Oleta Wise ‘never saw a bad boy at school’

This is the latest in a series on Milam County women.

O leta Modesette was born in 1908 in the Tracy community to John and Stella Modesette. The family moved to Cameron when she was 13.

Oleta said she always knew her calling in life was teaching.

She taught one year of school at Hanover before stopping to marry I.V. ( Vel) Wise. Four children were born to this union and after they were grown, she picked up where she had left off in the teaching profession.

Oleta had one year of college at Tarleton State and with that she obtained an emergency certificate.

She continued to attend college at Southwest Texas State and the University of Mary Hardin-Baylor, during the summers.

She received her bachelors degree in 1957, while she balanced her roles as mother, wife and churchwoman.

At Milano, she taught first grade for a couple of years; but advanced to second grade where she served out her tenure of 30 years.

She marveled that she never had a bad boy in school. Some were mischievous and full of life but never a bad one, She had a way with students, letting them know that she knew they had the capability to learn.

She taught a couple of generations within a family, having taught the parents and some of their children. Teaching rubbed off on her children, as three were valedictorians and one a salutatorian at Milano.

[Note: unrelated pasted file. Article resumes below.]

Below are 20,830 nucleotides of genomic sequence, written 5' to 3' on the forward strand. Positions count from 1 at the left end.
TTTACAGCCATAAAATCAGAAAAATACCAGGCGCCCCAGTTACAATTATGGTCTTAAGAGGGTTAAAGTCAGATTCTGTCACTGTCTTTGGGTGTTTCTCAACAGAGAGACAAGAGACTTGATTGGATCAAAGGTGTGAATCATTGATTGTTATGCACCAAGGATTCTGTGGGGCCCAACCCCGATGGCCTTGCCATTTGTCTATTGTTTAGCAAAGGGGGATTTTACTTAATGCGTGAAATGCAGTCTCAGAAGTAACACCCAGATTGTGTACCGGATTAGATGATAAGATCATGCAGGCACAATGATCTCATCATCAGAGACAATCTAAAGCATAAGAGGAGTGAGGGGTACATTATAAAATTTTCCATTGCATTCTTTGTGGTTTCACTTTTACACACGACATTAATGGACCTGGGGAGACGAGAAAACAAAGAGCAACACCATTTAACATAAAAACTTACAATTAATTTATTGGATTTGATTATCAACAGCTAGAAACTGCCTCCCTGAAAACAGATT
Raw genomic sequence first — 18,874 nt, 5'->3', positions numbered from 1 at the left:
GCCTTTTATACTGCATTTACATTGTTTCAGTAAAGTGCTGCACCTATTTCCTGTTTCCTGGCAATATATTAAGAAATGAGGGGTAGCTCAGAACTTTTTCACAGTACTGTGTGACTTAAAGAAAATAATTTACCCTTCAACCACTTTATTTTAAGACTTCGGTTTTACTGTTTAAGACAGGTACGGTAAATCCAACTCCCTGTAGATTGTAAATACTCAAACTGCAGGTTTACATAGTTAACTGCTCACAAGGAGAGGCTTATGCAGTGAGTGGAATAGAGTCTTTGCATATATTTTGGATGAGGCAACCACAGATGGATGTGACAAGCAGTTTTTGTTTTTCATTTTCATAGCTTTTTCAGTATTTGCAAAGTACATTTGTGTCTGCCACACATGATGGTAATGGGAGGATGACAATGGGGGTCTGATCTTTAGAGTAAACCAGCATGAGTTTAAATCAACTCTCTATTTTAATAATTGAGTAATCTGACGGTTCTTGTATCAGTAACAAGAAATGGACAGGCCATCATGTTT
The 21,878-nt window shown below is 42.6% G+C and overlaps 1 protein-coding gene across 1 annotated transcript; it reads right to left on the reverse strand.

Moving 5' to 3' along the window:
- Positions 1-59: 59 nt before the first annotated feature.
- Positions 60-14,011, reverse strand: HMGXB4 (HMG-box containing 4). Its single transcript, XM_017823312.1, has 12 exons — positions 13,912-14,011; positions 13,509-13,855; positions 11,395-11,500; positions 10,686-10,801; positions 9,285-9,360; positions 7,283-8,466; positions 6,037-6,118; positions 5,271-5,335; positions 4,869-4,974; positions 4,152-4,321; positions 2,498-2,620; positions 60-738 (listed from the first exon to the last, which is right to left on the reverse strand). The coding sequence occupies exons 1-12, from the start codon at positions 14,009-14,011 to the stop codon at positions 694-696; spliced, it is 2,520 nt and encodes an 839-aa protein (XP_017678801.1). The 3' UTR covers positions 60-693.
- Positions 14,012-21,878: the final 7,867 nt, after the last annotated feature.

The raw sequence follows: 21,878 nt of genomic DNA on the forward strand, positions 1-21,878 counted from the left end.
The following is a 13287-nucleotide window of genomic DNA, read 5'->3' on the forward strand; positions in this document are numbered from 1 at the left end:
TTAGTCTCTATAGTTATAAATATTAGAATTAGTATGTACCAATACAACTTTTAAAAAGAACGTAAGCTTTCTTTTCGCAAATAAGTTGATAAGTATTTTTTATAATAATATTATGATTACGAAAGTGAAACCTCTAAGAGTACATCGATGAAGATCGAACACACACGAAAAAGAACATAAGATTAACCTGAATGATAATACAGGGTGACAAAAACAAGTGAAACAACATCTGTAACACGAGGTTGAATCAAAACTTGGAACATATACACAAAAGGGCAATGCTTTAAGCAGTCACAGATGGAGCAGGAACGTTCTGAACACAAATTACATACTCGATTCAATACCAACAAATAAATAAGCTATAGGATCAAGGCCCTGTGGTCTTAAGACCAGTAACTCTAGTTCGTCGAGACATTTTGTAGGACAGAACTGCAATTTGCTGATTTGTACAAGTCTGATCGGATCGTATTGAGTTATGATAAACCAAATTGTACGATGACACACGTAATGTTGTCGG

After her husband died in 1973, she decided to retire from teaching. She thought of her students as “almost family.”

Oleta was always involved in the Liberty United Methodist Church.

In 2000 she was named Woman of the Year by Texas Annual Conference for keeping her church open during times when attendance dropped.

She was recognized by Yoe Foundat ion for her lifet ime accomplishments.

Oleta had beautiful penmanship. She remembered her relatives by writing letters, which has become a lost art.

In her retirement, Oleta loved playing dominoes and especially 42. If you were lucky, you would draw her as a partner.

As she attained birthdays heading toward the 100 mark, she reluctantly moved in with her daughter and husband. She lived to be over 100 years and is buried by her husband at Liberty.

Oleta’s faith, her family and love and concern for mankind was her recipe for life.

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